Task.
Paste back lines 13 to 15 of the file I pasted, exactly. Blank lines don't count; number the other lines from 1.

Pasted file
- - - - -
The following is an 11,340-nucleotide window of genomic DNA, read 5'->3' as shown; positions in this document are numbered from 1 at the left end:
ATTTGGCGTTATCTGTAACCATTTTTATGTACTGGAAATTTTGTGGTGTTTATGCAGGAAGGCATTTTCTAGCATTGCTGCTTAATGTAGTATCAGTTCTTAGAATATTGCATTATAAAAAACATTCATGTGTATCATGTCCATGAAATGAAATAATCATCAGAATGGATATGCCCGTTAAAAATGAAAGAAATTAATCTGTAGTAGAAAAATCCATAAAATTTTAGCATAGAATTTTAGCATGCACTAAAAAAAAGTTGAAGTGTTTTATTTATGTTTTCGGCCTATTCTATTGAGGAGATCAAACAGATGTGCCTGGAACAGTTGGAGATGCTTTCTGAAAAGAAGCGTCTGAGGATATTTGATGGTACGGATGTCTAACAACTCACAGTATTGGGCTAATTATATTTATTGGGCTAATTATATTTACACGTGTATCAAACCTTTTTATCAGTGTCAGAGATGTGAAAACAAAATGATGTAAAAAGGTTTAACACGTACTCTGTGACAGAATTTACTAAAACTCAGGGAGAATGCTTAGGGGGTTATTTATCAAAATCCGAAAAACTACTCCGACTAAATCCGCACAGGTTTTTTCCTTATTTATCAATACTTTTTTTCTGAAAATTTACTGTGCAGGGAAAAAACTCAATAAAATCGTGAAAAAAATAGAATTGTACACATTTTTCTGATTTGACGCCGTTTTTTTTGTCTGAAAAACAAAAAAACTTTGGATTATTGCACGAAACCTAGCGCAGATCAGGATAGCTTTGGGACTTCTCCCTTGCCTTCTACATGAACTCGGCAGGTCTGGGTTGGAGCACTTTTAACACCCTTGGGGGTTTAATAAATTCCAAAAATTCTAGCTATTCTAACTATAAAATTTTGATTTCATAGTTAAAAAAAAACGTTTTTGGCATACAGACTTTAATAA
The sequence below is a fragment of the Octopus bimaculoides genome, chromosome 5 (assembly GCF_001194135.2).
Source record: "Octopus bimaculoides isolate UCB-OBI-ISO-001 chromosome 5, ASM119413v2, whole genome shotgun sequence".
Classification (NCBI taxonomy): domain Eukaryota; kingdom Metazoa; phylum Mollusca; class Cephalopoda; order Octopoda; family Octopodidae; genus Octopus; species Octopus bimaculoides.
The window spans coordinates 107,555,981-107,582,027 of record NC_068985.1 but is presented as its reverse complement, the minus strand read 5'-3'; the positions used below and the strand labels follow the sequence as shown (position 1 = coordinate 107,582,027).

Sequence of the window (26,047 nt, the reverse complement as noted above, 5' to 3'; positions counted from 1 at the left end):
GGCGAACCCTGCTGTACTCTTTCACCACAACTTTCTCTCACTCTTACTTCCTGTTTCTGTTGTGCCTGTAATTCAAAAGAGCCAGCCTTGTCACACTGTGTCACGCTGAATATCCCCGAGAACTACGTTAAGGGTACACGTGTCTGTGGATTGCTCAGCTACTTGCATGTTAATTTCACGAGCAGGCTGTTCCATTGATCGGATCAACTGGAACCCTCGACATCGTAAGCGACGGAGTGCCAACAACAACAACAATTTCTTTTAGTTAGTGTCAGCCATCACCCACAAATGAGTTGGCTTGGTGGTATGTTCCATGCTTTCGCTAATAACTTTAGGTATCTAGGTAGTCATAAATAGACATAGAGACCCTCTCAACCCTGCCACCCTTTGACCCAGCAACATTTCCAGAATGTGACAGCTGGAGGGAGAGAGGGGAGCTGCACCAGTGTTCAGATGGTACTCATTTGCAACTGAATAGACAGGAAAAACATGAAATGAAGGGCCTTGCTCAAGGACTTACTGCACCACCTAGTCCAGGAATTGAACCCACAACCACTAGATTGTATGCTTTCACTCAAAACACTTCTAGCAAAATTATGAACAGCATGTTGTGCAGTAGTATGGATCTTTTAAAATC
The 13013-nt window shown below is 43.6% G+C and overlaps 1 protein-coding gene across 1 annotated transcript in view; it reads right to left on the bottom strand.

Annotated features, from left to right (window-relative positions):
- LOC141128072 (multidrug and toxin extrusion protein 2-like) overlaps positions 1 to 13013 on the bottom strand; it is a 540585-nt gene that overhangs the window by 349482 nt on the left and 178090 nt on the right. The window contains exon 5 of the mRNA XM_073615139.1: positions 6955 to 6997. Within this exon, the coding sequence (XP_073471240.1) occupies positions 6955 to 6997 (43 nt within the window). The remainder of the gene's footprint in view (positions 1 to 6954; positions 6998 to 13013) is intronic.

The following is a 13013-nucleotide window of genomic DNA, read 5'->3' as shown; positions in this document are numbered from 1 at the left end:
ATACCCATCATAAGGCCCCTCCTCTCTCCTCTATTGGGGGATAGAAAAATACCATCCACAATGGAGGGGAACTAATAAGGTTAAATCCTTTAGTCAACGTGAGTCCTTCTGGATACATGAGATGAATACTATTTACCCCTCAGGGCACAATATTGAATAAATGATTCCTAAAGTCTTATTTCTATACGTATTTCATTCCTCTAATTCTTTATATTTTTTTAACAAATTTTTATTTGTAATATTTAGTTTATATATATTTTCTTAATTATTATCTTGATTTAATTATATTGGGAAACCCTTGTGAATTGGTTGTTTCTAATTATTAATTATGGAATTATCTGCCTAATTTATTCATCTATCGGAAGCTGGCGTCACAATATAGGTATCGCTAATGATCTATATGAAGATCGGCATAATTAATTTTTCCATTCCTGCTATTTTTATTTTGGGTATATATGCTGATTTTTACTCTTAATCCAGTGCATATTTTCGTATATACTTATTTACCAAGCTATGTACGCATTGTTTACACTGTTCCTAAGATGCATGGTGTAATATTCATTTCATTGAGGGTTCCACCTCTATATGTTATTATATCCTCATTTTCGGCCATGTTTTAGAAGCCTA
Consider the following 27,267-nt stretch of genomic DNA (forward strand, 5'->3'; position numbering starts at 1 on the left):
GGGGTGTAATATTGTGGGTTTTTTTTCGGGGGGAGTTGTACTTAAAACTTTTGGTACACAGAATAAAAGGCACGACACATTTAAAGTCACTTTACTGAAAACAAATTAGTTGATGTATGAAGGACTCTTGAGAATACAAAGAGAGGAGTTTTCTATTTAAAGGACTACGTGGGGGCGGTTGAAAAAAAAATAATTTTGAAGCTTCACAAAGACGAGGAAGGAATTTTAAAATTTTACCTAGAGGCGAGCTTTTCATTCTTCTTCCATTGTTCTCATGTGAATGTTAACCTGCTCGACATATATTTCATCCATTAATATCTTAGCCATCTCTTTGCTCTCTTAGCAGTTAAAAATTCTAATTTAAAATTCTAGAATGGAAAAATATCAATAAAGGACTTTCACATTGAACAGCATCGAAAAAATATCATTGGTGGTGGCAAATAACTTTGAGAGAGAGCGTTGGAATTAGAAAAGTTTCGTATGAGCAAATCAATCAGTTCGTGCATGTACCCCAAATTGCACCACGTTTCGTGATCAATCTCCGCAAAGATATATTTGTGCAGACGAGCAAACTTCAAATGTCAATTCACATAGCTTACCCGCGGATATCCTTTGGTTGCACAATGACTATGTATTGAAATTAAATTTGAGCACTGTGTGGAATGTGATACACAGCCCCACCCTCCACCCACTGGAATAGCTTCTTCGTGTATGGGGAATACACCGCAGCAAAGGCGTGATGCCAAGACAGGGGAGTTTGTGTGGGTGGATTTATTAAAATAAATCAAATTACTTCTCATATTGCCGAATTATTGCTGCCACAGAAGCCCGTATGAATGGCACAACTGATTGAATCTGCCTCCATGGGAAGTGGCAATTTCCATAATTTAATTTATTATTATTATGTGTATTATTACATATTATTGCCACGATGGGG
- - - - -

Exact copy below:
ATACCCATCATAAGGCCCCTCCTCTCTCCTCTATTGGGGGATAGAAAAATACCATCCACAATGGAGGGGAACTAATAAGGTTAAATCCTTTAGTCAACGTGAGTCCTTCTGGATACATGAGATGAATACTATTTACCCCTCAGGGCACAATATTGAATAAATGATTCCTAAAGTCTTATTTCTATACGTATTTCATTCCTCTAATTCTTTATATTTTTTTAACAAATTTTTATTTGTAATATTTAGTTTATATATATTTTCTTAATTATTATCTTGATTTAATTATATTGGGAAACCCTTGTGAATTGGTTGTTTCTAATTATTAATTATGGAATTATCTGCCTAATTTATTCATCTATCGGAAGCTGGCGTCACAATATAGGTATCGCTAATGATCTATATGAAGATCGGCATAATTAATTTTTCCATTCCTGCTATTTTTATTTTGGGTATATATGCTGATTTTTACTCTTAATCCAGTGCATATTTTCGTATATACTTATTTACCAAGCTATGTACGCATTGTTTACACTGTTCCTAAGATGCATGGTGTAATATTCATTTCATTGAGGGTTCCACCTCTATATGTTATTATATCCTCATTTTCGGCCATGTTTTAGAAGCCTA
Consider the following 27,267-nt stretch of genomic DNA (forward strand, 5'->3'; position numbering starts at 1 on the left):
GGGGTGTAATATTGTGGGTTTTTTTTCGGGGGGAGTTGTACTTAAAACTTTTGGTACACAGAATAAAAGGCACGACACATTTAAAGTCACTTTACTGAAAACAAATTAGTTGATGTATGAAGGACTCTTGAGAATACAAAGAGAGGAGTTTTCTATTTAAAGGACTACGTGGGGGCGGTTGAAAAAAAAATAATTTTGAAGCTTCACAAAGACGAGGAAGGAATTTTAAAATTTTACCTAGAGGCGAGCTTTTCATTCTTCTTCCATTGTTCTCATGTGAATGTTAACCTGCTCGACATATATTTCATCCATTAATATCTTAGCCATCTCTTTGCTCTCTTAGCAGTTAAAAATTCTAATTTAAAATTCTAGAATGGAAAAATATCAATAAAGGACTTTCACATTGAACAGCATCGAAAAAATATCATTGGTGGTGGCAAATAACTTTGAGAGAGAGCGTTGGAATTAGAAAAGTTTCGTATGAGCAAATCAATCAGTTCGTGCATGTACCCCAAATTGCACCACGTTTCGTGATCAATCTCCGCAAAGATATATTTGTGCAGACGAGCAAACTTCAAATGTCAATTCACATAGCTTACCCGCGGATATCCTTTGGTTGCACAATGACTATGTATTGAAATTAAATTTGAGCACTGTGTGGAATGTGATACACAGCCCCACCCTCCACCCACTGGAATAGCTTCTTCGTGTATGGGGAATACACCGCAGCAAAGGCGTGATGCCAAGACAGGGGAGTTTGTGTGGGTGGATTTATTAAAATAAATCAAATTACTTCTCATATTGCCGAATTATTGCTGCCACAGAAGCCCGTATGAATGGCACAACTGATTGAATCTGCCTCCATGGGAAGTGGCAATTTCCATAATTTAATTTATTATTATTATGTGTATTATTACATATTATTGCCACGATGGGG